If you have a history of clotting you may be at increased risk of experiencing blood clot-related problems such as heart attack, stroke, or clots in the deep veins of your leg. Discuss with your doctor how this medication may affect your medical condition, how your medical condition may affect the dosing and effectiveness of this medication, and whether any special monitoring is needed.
If you experience symptoms such as sharp pain and swelling in the leg, difficulty breathing, chest pain, blurred vision or difficulty speaking, contact your doctor immediately.
Dizziness/reduced alertness: All-trans retinoic acid may affect the mental or physical abilities needed to drive or operate machinery, particularly if it is causing severe headache or dizziness. Avoid driving, operating machinery, or performing other hazardous tasks until you have determined how this medication affects you.
Retinoic Acid Syndrome: This medication can cause a number of symptoms related to the over-production of white blood cells. Although this condition can be corrected if it is identified early, it can cause the failure of multiple organs in the body and become fatal if not treated appropriately. If you experience fever; shortness of breath; dizziness or fainting; swelling of the hands, feet and ankles; or sudden weight gain, contact your doctor immediately.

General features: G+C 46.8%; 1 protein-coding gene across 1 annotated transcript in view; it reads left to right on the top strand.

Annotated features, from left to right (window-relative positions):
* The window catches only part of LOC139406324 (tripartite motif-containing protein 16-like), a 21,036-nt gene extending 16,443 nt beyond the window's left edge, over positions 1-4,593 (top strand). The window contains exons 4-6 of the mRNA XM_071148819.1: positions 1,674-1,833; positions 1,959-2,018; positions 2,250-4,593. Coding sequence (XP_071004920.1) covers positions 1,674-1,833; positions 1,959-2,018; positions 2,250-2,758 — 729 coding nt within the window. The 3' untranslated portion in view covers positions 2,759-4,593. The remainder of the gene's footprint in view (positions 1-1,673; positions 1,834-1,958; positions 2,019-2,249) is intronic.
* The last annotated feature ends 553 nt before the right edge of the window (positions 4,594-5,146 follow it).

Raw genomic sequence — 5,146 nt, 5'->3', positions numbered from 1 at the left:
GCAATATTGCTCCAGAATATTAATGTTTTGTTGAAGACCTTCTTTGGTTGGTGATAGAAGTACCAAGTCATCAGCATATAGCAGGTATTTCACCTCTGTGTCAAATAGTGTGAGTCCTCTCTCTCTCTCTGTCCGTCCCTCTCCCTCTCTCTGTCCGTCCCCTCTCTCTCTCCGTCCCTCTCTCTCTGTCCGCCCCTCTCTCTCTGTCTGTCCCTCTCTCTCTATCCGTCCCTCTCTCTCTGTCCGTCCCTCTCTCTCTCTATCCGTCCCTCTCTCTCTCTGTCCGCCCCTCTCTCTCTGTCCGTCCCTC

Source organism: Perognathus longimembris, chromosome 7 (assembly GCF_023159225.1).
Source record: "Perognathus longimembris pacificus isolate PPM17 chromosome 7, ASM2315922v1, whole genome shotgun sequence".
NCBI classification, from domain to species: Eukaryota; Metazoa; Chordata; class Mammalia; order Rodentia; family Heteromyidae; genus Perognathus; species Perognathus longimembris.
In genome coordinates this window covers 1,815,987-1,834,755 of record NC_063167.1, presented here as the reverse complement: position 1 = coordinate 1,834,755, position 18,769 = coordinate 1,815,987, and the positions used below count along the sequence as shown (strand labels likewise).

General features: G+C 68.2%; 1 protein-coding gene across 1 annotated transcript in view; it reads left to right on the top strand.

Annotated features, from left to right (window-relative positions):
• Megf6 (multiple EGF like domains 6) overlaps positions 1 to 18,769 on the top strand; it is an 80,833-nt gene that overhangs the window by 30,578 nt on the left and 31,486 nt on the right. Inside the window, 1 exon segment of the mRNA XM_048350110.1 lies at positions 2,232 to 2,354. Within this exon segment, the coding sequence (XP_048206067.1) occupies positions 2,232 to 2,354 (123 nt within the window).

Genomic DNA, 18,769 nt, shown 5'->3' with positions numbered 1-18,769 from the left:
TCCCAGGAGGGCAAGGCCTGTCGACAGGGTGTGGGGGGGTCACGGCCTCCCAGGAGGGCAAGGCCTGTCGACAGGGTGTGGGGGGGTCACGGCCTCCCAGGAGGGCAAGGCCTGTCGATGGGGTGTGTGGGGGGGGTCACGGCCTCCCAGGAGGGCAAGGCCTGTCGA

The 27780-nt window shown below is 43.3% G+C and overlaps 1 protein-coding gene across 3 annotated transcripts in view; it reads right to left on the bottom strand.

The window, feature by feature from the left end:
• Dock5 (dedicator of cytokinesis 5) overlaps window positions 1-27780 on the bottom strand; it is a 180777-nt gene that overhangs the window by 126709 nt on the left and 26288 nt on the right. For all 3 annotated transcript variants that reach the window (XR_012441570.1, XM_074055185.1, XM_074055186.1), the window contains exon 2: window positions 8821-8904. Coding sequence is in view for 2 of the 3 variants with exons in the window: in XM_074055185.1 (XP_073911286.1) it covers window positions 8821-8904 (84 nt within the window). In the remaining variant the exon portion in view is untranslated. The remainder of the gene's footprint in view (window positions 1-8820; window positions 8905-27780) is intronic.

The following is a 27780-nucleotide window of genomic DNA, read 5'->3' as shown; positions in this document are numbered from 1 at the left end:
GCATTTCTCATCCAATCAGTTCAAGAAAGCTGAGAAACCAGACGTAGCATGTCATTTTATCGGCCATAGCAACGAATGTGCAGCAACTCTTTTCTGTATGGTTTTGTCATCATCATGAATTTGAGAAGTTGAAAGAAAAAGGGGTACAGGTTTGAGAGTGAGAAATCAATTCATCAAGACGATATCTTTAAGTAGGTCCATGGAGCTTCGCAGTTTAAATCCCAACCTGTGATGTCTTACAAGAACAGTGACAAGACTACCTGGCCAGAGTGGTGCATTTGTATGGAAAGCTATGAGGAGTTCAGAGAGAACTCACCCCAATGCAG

Pregnancy: All-trans retinoic acid is associated with a very high risk of birth defects if taken during pregnancy. Therefore, this medication should not be used during pregnancy, and effective birth control must be used. If you become pregnant while using this medication, contact your doctor immediately.
Breast-feeding: It is not known if all-trans retinoic acid passes into breast milk. If you are a breast-feeding mother and are taking this medication, it may affect your baby. It is recommended that women not breast-feed while receiving all-trans retinoic acid treatment due to risk of harm to the infant.
What other drugs could interact with this medication?
There may be an interaction between all-trans retinoic acid and any of the following:
- alpha blockers (e.g., alfuzosin, terazosin)